CDC Recommends Booster Shots for Whooping Cough Outbreak
If you thought whooping cough went the way of beriberi and other 19th-century diseases with fanciful names, think again.
Whooping cough is back with a vengeance with the worse outbreak in the United States in 50 years, according to the Centers for Disease Control and Prevention (CDC). As of this month, 46 states have reported increases in cases compared with 2011. The state of Washington has declared an epidemic with more than 3,000 reported cases.
Since the start of July the total number of U.S. cases for 2012 has climbed from approximately 18,000 to 22,000, according to the CDC. The total reflects twice the number of cases seen this time last year.
The reason, in part, is a drop in vaccination rates and, some speculate, a weaker vaccine. The CDC and other health authorities recommend that older children, in particular, receive a booster shot before returning to school. Most adults need one, too. [5 Dangerous Vaccination Myths]
Get a shot, spare a rib
The aptly named whooping cough — known medically as pertussis (Latin for "thorough cough") and colloquially as the 100-day cough — is a high-pitch, rib-cracking cough that can last for more than two months and is often fatal among infants. Thirteen people, mostly children, have died so far this year from whooping cough in the United States, according to the CDC, and the situation will likely get worse by winter.
The pertussis vaccine is largely effective in preventing the disease, and this usually is packaged in the United States as the DTaP vaccine, short for diphtheria, tetanus and acellular pertussis. The CDC recommends that children get five doses of this vaccine staggered between ages 2 months and 6 years.
The good news is that primary coverage is rather high. The CDC estimates that 95 percent of U.S. children receive the first three doses, and about 85 percent get the fourth. (Data are lacking on the fifth dose.)
The bad news is that 5 percent of children, or millions of individuals, are not vaccinated at all, for reasons that include moral objections to vaccines or poor access to healthcare. These children are vulnerable to and potential carriers of the pertussis bacteria.
"Individuals who are not vaccinated against whooping cough have eight times the risk of infection compared to people who are fully vaccinated, [and] vaccination rates have steadily declined over recent years," said Heidi Renner, assistant professor of pediatrics at Loyola University Chicago Stritch School of Medicine.
The combination of falling vaccination rates, lack of full vaccination, and waning immunity means that most Americans are vulnerable, Renner said. "Shockingly, only 8.2 percent of U.S. adults have received the recommended pertussis booster," Renner told LiveScience.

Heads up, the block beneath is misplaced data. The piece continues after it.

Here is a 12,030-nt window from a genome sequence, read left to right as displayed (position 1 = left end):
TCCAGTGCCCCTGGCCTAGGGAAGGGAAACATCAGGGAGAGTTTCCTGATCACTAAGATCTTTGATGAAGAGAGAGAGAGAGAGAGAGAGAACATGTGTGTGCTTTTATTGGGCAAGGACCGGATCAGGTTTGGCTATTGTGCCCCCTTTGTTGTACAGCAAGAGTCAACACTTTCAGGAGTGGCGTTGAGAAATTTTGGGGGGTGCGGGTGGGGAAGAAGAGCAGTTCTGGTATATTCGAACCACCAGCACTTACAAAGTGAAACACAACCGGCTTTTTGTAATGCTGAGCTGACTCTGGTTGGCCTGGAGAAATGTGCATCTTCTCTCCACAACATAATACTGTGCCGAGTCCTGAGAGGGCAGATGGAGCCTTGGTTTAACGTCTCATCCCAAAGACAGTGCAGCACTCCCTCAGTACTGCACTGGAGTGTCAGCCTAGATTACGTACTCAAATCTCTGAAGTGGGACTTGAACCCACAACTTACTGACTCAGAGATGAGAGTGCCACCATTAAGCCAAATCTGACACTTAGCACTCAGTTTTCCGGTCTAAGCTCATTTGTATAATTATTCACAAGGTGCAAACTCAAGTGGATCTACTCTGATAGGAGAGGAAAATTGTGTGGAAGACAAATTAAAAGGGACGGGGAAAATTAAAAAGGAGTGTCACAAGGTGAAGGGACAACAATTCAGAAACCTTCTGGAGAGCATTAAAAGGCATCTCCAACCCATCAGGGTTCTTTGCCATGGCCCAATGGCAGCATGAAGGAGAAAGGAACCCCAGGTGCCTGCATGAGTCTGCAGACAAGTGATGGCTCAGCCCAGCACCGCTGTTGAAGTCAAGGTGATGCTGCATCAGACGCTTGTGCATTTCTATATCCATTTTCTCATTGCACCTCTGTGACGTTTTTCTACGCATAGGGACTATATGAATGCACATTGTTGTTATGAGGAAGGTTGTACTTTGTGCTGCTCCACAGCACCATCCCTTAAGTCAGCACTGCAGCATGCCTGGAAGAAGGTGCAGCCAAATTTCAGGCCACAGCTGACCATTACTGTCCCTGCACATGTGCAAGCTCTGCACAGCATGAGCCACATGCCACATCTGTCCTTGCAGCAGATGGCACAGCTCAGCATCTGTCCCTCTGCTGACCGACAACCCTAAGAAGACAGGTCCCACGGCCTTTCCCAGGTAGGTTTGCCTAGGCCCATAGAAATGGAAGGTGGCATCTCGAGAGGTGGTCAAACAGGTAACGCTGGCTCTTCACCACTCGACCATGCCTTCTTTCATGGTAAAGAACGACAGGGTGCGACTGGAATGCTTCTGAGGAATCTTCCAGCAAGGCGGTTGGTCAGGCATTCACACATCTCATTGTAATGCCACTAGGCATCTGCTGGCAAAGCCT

However, whooping cough's steady resurgence is a bit of a mystery among doctors. In a letter published last week in the British Medical Journal, Douglas Jenkinson, a retired physician who studied the disease for decades, attributed the increase to better diagnosis and reporting. And earlier this month in an editorial in the New England Journal of Medicine, James Cherry, a professor of pediatric infectious diseases at the David Geffen School of Medicine, University of California at Los Angeles, suggested that the current DTaP vaccine is weaker than the DTP vaccine used two decades ago. [7 Devastating Infectious Diseases]
Cherry called the current vaccine a "failure" in his editorial, adding "it is time to recognize the successes of the past and to implement new studies and direction for the control of pertussis in the future."
Booster now crucial
Nevertheless, vaccines are the best prevention against whooping cough. With the 2012 outbreak, the CDC is recommending that all children ages 11 to 12 years receive a DTaP booster. Adolescents and adults should consider the one-dose Tdap vaccine. This is a slightly different formulation of DTaP, but also for diphtheria, tetanus and pertussis.
Although approximately 300,000 people worldwide die annually from whooping cough, according to the World Health Organization, the disease usually isn't deadly for most American adults. Nevertheless, if infected, you could transmit the disease to someone more vulnerable.
Also, whooping cough is not something to take lightly or to simply soldier through as you would a tough winter cold. Children may miss weeks of school; adults may miss weeks of work. And no lozenge will tame that painful 100-day cough.
Christopher Wanjek is the author of a new novel, "Hey, Einstein!", a comical nature-versus-nurture tale about raising clones of Albert Einstein in less-than-ideal settings. His column, Bad Medicine, appears regularly on LiveScience.
Live Science newsletter
Stay up to date on the latest science news by signing up for our Essentials newsletter.
Christopher Wanjek is a Live Science contributor and a health and science writer. He is the author of three science books: Spacefarers (2020), Food at Work (2005) and Bad Medicine (2003). His "Food at Work" book and project, concerning workers' health, safety and productivity, was commissioned by the U.N.'s International Labor Organization. For Live Science, Christopher covers public health, nutrition and biology, and he has written extensively for The Washington Post and Sky & Telescope among others, as well as for the NASA Goddard Space Flight Center, where he was a senior writer. Christopher holds a Master of Health degree from Harvard School of Public Health and a degree in journalism from Temple University.
By Briley Lewis
By Harry Baker